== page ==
family Condition Leading to crime #7:
Patterns of crime are transmitted from generation to
In a longitudinal study of 394 families in England, David P.
Farrington, professor of criminology at Cambridge University, found
that approximately 4 percent of these families accrued almost half
of the convictions of the entire sample. "The fact that delinquency
is transmitted from one generation to the next is indisputable....
[F]ewer than 5 percent of the families accounted for almost half of
the criminal convictions in the entire sample.... In order to
achieve such concentration of crime in a small number of families,
it is necessary that the parents and the brothers and sisters of
offenders also be unusually likely to commit criminal acts."
The findings for England, though dramatic and for a different
culture and country, comport with the earlier U.S. research as
summarized by Professor Kevin Wright of the State University of New
York at Binghamton:
The Gluecks determined that delinquents were more
likely than nondelinquents to have delinquent fathers and mothers.
Subsequent studies supported the Gluecks' findings, observing that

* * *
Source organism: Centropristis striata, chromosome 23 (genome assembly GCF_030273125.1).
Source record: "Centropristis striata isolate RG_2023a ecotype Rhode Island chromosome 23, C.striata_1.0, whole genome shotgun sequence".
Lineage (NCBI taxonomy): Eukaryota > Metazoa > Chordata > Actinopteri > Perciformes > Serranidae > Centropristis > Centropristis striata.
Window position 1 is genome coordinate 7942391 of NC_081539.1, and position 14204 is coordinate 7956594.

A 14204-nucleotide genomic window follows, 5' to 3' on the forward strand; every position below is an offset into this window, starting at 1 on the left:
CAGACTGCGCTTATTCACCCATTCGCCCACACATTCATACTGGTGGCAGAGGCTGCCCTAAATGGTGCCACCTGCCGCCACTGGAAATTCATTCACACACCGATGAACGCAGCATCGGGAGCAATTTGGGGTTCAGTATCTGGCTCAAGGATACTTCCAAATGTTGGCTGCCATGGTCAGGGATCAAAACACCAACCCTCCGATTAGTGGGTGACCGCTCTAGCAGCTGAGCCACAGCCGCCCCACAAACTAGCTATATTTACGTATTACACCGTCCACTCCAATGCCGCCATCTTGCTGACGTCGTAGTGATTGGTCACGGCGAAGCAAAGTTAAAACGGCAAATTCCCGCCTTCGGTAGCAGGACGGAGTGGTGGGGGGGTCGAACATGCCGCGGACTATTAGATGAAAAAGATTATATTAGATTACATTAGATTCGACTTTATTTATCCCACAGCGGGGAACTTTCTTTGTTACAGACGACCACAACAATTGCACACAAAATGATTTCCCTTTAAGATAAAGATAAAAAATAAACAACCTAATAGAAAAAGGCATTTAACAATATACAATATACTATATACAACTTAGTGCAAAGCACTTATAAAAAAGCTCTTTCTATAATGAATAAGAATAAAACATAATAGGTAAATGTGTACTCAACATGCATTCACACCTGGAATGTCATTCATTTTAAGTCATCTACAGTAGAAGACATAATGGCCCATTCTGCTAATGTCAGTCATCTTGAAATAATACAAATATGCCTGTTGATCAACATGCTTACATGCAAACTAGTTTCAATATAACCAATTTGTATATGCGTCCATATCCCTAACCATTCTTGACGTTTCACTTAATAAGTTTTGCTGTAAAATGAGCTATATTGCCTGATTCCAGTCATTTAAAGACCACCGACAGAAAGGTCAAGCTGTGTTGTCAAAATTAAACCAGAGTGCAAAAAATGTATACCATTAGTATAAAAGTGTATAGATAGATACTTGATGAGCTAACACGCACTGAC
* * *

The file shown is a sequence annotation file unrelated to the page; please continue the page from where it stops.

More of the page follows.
delinquent boys were more likely to have delinquent or criminal
parents. In a study of the families of black delinquents in St.
Louis, Robins found that a child's delinquent behavior was
associated with 1) arrests of one or both of the parents in their
adult years, and 2) a history of juvenile delinquency on the part
of the parents. Children with two parents with criminal histories
were at extremely high risk of delinquency.
Girls involved in crime tend to mate with (if not marry) men
with criminal records. Jill Leslie Rosenbaum of California State
University, describing young delinquent women in her study, states:
"[T]he men in the wards' lives bore a striking resemblance to the
men chosen by their mothers. Many were significantly older than the
girls and had criminal records."
STAGE TWO: JUVENILE DELINQUENCY
Community Experience Leading to crime
#1: A Child's Rejection by Other Children
For most normal children, going to school is their first serious